What is the population of Nashville Tennessee

Nashville - City of Welcoming Culture | Blog Living Diversity - Shaping Society

Nashville - City of Welcoming Culture

August 6, 2018 / Dr. Torsten Meise

What New York is to the arts and Los Angeles to film, Nashville is to country music: the place to be a star. While songs about trucks, beer, love, heartbreak, and abandonment often sing about the simple life of Midwestern America, Nashville country culture also embodies the idea of ​​social advancement through luck and hard work. Hundreds of songs have paid homage to this myth of the city.

"Roll into town, step off the bus /
Shake off the ‘where you came from’ dust /
Grab your guitar, walk down the street /
Sign says Nashville, Tennessee. "

- Jason Aldean, "Crazy Town"


"I've been chasin 'the big wheels all over Nashville /
Waitin 'for my big break to come /
Livin 'on ketchup soup, homemade crackers and Kool-Aid /
I'll be a star tomorrow, but today I'm a Nashville bum. "

- Waylon Jennings, "Nashville Bum"


Many thousands of musicians have got on the bus over the decades to end up as a nobody in the city and work their way to happiness and fame along Music Row, the district with the studios, record companies and music shops. Perhaps this variant of the American happiness seeker's dream, exemplified by stars like Hank Williams, Johnny Cash, Tammy Wynette or Dolly Parton, was the reason why the “Welcoming America” initiative, a nationwide network of cities and organizations, began in Nashville.


Welcome to immigrants

In 2005, the Tennessee Immigrant and Refugee Rights Coalition (TIRRC), founded just two years earlier, launched the “Welcoming Tennessee” (WTI) initiative in Nashville. The reason was the rapid rise in anti-immigration sentiment and rhetoric in the state. Initially, only 50 posters with positive messages were revealed. But since then, the WTI has fought hard to dispel prejudices about immigrants and immigration. In 2009, the initiative expanded across the United States and today has more than 80 US cities as members, including New York City, Chicago, Denver, Houston, Seattle, and San Francisco.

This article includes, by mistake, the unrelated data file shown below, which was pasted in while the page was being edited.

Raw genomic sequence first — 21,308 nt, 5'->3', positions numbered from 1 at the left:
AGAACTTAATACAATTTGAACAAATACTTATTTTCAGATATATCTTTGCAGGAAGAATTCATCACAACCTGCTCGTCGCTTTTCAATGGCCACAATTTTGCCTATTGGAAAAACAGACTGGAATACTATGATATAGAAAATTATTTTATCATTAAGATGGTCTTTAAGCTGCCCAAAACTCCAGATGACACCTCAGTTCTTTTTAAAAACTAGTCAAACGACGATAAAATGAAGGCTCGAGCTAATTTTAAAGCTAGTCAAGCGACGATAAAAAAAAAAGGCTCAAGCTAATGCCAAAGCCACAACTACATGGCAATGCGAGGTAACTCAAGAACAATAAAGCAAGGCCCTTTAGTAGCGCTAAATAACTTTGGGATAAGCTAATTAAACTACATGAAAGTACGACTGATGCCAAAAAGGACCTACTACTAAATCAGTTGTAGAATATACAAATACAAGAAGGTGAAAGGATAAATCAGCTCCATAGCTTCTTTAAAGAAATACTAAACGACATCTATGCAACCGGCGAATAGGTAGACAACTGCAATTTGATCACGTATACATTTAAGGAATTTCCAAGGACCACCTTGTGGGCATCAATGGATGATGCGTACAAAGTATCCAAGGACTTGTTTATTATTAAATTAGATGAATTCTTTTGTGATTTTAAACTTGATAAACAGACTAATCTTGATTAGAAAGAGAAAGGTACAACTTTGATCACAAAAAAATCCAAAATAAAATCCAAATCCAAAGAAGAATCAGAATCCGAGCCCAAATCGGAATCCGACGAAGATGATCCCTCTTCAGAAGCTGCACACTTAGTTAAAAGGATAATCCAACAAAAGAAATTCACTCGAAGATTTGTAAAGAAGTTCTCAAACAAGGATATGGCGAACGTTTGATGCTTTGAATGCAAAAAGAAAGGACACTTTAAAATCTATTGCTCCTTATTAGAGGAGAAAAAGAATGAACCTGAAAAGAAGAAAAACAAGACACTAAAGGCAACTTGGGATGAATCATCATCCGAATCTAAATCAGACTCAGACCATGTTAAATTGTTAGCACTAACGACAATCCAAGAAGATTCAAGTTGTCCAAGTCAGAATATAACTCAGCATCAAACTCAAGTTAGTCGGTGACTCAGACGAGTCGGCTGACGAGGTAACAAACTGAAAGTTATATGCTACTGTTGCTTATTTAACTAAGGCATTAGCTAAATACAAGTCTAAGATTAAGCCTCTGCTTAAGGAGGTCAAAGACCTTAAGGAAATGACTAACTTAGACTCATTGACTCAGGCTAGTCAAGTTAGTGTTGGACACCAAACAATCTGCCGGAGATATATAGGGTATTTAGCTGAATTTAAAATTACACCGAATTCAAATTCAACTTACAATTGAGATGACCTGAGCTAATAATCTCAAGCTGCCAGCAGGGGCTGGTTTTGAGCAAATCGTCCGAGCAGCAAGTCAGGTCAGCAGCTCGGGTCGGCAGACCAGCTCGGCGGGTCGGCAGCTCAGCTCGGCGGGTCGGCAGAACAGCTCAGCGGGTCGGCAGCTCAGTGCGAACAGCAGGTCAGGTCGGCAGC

Boomtown Nashville

Nashville is one of the fastest growing cities in the US, largely due to immigration. The state of Tennessee had the sixth highest immigration growth in the United States between 1990 and 2000 and the fourth highest among Latinos. In 2012, Nashville had the fastest growing immigrant population in the United States. If the current trend continues, around 2.5 million people will live in Nashville and the surrounding area by 2040 (today: around 680,000 in the city and 1.8 million in the metropolitan area). In addition, the city will be a "Majority-Minority City" in which no population group represents a majority.


No "English only"

A turning point in the city's history was the dispute over the idea of ​​making English the city's only official language. The associated referendum was rejected by the population in 2009. A large part of this success is attributed to the activities of the WTI and other local organizations such as the Conexión Américas. The mayor at the time also led a coalition of business leaders, trade unions, church and civil society organizations and educational institutions against the introduction of the English-only policy.


Stakeholders are involved

After the vote, the city became even more committed to the newcomers. Nashville now has its own office dedicated to the integration of immigrants with the express aim of giving immigrants easier access to business and educational opportunities. In addition, the city administration set up the New American Advisory Council: Stakeholders from migrant and refugee organizations exchange information with the city administration every month about the needs of the "New Americans". They explore concrete measures to improve the opportunities for participation of new immigrants and to strengthen the cohesion of the citizens of Nashville.


Model for the USA

During a visit in December 2014, then US President Barack Obama called the welcoming climate in Nashville a model for the entire country. And Nashville prides itself on its welcoming culture. “We're the friendliest, warmest, most welcoming city in America. We are diverse. We are progressive. But we are also in favor of the economy, "said Nashville's Mayor Megan Berry a year ago to a journalist for Forbes magazine, formulating the city's credo. Even if Mayor Berry had to resign in March because she and her lover and bodyguard had embezzled $ 10,000, the message remains clear under her successor: Nashville welcomes diversity.


Diversity as a growth engine

The ex-mayor's “We are also pro economy” has a direct connection to the topic of diversity. In 2015, the Nashville Chamber of Commerce published a study on the economic contribution of Nashville's migrants on behalf of Welcoming America. The result was clear: the contribution of migrants to innovation, international trade, foreign direct investment, recruitment and global reach is rated very positively by the respondents. These underline the importance of immigration for the quality of life and economic strength of the region. "Nashville's efforts to welcome a growing immigrant population have resulted in tangible economic gains across all industries," the study said.

The region has long been shaped economically by the many universities and the health industry. Country music still has cultural and touristic radiance at best. And so country star Tim McGraw should actually sing one of his most famous lines about the new immigrants, and not about the old heroes of the local music scene: "Nashville wouldn't be Nashville without you."